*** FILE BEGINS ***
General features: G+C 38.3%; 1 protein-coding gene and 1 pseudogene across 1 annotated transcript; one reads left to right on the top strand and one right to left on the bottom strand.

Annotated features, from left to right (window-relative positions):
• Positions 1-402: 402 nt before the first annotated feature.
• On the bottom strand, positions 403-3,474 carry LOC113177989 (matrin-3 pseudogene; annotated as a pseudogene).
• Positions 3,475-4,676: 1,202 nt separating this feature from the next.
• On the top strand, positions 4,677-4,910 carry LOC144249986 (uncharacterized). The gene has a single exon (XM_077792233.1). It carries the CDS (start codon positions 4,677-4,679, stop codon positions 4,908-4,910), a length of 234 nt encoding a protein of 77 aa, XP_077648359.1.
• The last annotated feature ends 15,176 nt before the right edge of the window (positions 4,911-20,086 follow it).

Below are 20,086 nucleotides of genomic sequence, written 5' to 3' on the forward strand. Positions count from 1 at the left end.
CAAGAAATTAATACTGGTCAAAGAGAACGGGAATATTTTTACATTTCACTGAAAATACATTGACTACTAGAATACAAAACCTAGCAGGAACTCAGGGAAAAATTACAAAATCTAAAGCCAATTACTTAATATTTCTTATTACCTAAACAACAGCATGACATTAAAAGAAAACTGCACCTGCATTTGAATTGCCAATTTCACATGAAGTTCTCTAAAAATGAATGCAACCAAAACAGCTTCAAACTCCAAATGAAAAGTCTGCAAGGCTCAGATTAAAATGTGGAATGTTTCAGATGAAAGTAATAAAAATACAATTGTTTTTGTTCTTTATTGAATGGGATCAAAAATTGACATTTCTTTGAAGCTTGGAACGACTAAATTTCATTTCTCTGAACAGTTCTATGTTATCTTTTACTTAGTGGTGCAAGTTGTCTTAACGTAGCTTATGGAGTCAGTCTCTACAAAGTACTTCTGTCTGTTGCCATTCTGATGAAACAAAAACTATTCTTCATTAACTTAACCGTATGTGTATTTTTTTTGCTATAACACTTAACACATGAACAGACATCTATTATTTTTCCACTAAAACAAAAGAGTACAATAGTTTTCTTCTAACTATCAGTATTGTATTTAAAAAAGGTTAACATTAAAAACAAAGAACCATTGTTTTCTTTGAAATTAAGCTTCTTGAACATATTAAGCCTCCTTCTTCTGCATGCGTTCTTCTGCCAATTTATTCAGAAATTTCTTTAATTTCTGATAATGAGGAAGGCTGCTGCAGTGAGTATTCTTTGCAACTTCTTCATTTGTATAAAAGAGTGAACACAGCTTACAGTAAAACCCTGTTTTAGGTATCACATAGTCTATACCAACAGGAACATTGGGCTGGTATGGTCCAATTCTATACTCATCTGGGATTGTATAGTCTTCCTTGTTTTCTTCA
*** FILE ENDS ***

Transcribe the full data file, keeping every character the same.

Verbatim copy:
General features: G+C 38.3%; 1 protein-coding gene and 1 pseudogene across 1 annotated transcript; one reads left to right on the top strand and one right to left on the bottom strand.

Annotated features, from left to right (window-relative positions):
• Positions 1-402: 402 nt before the first annotated feature.
• On the bottom strand, positions 403-3,474 carry LOC113177989 (matrin-3 pseudogene; annotated as a pseudogene).
• Positions 3,475-4,676: 1,202 nt separating this feature from the next.
• On the top strand, positions 4,677-4,910 carry LOC144249986 (uncharacterized). The gene has a single exon (XM_077792233.1). It carries the CDS (start codon positions 4,677-4,679, stop codon positions 4,908-4,910), a length of 234 nt encoding a protein of 77 aa, XP_077648359.1.
• The last annotated feature ends 15,176 nt before the right edge of the window (positions 4,911-20,086 follow it).

Below are 20,086 nucleotides of genomic sequence, written 5' to 3' on the forward strand. Positions count from 1 at the left end.
CAAGAAATTAATACTGGTCAAAGAGAACGGGAATATTTTTACATTTCACTGAAAATACATTGACTACTAGAATACAAAACCTAGCAGGAACTCAGGGAAAAATTACAAAATCTAAAGCCAATTACTTAATATTTCTTATTACCTAAACAACAGCATGACATTAAAAGAAAACTGCACCTGCATTTGAATTGCCAATTTCACATGAAGTTCTCTAAAAATGAATGCAACCAAAACAGCTTCAAACTCCAAATGAAAAGTCTGCAAGGCTCAGATTAAAATGTGGAATGTTTCAGATGAAAGTAATAAAAATACAATTGTTTTTGTTCTTTATTGAATGGGATCAAAAATTGACATTTCTTTGAAGCTTGGAACGACTAAATTTCATTTCTCTGAACAGTTCTATGTTATCTTTTACTTAGTGGTGCAAGTTGTCTTAACGTAGCTTATGGAGTCAGTCTCTACAAAGTACTTCTGTCTGTTGCCATTCTGATGAAACAAAAACTATTCTTCATTAACTTAACCGTATGTGTATTTTTTTTGCTATAACACTTAACACATGAACAGACATCTATTATTTTTCCACTAAAACAAAAGAGTACAATAGTTTTCTTCTAACTATCAGTATTGTATTTAAAAAAGGTTAACATTAAAAACAAAGAACCATTGTTTTCTTTGAAATTAAGCTTCTTGAACATATTAAGCCTCCTTCTTCTGCATGCGTTCTTCTGCCAATTTATTCAGAAATTTCTTTAATTTCTGATAATGAGGAAGGCTGCTGCAGTGAGTATTCTTTGCAACTTCTTCATTTGTATAAAAGAGTGAACACAGCTTACAGTAAAACCCTGTTTTAGGTATCACATAGTCTATACCAACAGGAACATTGGGCTGGTATGGTCCAATTCTATACTCATCTGGGATTGTATAGTCTTCCTTGTTTTCTTCA